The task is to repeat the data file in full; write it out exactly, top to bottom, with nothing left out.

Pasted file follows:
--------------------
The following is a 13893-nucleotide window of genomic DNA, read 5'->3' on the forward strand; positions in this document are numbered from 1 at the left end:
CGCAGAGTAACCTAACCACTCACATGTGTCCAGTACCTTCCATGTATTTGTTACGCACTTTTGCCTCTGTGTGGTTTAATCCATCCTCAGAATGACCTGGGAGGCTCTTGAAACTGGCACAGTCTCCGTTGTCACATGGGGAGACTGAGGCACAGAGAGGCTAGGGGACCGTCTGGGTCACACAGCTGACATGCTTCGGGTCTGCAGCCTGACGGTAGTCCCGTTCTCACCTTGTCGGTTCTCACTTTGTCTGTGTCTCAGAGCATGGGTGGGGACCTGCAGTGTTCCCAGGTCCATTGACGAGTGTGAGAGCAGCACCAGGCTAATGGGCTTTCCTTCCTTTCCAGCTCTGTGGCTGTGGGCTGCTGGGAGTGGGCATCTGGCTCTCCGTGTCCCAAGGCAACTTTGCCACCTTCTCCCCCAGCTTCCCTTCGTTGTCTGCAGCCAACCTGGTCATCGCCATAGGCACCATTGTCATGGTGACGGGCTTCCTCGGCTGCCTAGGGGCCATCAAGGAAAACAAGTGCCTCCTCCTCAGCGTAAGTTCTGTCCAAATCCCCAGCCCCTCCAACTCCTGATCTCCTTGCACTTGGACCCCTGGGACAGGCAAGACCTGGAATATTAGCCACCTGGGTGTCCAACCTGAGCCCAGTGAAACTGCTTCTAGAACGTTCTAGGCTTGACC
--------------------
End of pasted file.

The following is a 13893-nucleotide window of genomic DNA, read 5'->3' on the forward strand; positions in this document are numbered from 1 at the left end:
CGCAGAGTAACCTAACCACTCACATGTGTCCAGTACCTTCCATGTATTTGTTACGCACTTTTGCCTCTGTGTGGTTTAATCCATCCTCAGAATGACCTGGGAGGCTCTTGAAACTGGCACAGTCTCCGTTGTCACATGGGGAGACTGAGGCACAGAGAGGCTAGGGGACCGTCTGGGTCACACAGCTGACATGCTTCGGGTCTGCAGCCTGACGGTAGTCCCGTTCTCACCTTGTCGGTTCTCACTTTGTCTGTGTCTCAGAGCATGGGTGGGGACCTGCAGTGTTCCCAGGTCCATTGACGAGTGTGAGAGCAGCACCAGGCTAATGGGCTTTCCTTCCTTTCCAGCTCTGTGGCTGTGGGCTGCTGGGAGTGGGCATCTGGCTCTCCGTGTCCCAAGGCAACTTTGCCACCTTCTCCCCCAGCTTCCCTTCGTTGTCTGCAGCCAACCTGGTCATCGCCATAGGCACCATTGTCATGGTGACGGGCTTCCTCGGCTGCCTAGGGGCCATCAAGGAAAACAAGTGCCTCCTCCTCAGCGTAAGTTCTGTCCAAATCCCCAGCCCCTCCAACTCCTGATCTCCTTGCACTTGGACCCCTGGGACAGGCAAGACCTGGAATATTAGCCACCTGGGTGTCCAACCTGAGCCCAGTGAAACTGCTTCTAGAACGTTCTAGGCTTGACC